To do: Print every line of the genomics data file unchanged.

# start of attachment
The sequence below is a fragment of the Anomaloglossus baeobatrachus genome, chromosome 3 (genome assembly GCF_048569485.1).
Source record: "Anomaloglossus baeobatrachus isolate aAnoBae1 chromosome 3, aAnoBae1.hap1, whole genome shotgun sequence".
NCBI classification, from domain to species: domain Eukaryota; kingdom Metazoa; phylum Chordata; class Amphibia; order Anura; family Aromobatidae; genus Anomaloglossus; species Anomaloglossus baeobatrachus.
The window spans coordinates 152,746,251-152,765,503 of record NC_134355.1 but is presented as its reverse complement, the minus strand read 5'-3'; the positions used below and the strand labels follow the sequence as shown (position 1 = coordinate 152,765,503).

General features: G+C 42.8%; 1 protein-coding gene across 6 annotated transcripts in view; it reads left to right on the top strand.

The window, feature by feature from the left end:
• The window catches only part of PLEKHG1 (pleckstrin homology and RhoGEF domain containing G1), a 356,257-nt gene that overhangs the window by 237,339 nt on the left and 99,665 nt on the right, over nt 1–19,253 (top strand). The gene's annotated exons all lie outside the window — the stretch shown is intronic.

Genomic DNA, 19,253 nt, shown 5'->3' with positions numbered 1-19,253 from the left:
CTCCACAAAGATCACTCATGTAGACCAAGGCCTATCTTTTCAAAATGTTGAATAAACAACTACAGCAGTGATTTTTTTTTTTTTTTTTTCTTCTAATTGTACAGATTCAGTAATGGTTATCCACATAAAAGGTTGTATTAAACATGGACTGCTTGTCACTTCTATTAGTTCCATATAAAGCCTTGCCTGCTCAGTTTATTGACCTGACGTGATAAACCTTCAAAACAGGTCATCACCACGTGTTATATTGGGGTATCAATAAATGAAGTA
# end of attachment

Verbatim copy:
The sequence below is a fragment of the Anomaloglossus baeobatrachus genome, chromosome 3 (genome assembly GCF_048569485.1).
Source record: "Anomaloglossus baeobatrachus isolate aAnoBae1 chromosome 3, aAnoBae1.hap1, whole genome shotgun sequence".
NCBI classification, from domain to species: domain Eukaryota; kingdom Metazoa; phylum Chordata; class Amphibia; order Anura; family Aromobatidae; genus Anomaloglossus; species Anomaloglossus baeobatrachus.
The window spans coordinates 152,746,251-152,765,503 of record NC_134355.1 but is presented as its reverse complement, the minus strand read 5'-3'; the positions used below and the strand labels follow the sequence as shown (position 1 = coordinate 152,765,503).

General features: G+C 42.8%; 1 protein-coding gene across 6 annotated transcripts in view; it reads left to right on the top strand.

The window, feature by feature from the left end:
• The window catches only part of PLEKHG1 (pleckstrin homology and RhoGEF domain containing G1), a 356,257-nt gene that overhangs the window by 237,339 nt on the left and 99,665 nt on the right, over nt 1–19,253 (top strand). The gene's annotated exons all lie outside the window — the stretch shown is intronic.

Genomic DNA, 19,253 nt, shown 5'->3' with positions numbered 1-19,253 from the left:
CTCCACAAAGATCACTCATGTAGACCAAGGCCTATCTTTTCAAAATGTTGAATAAACAACTACAGCAGTGATTTTTTTTTTTTTTTTTTCTTCTAATTGTACAGATTCAGTAATGGTTATCCACATAAAAGGTTGTATTAAACATGGACTGCTTGTCACTTCTATTAGTTCCATATAAAGCCTTGCCTGCTCAGTTTATTGACCTGACGTGATAAACCTTCAAAACAGGTCATCACCACGTGTTATATTGGGGTATCAATAAATGAAGTA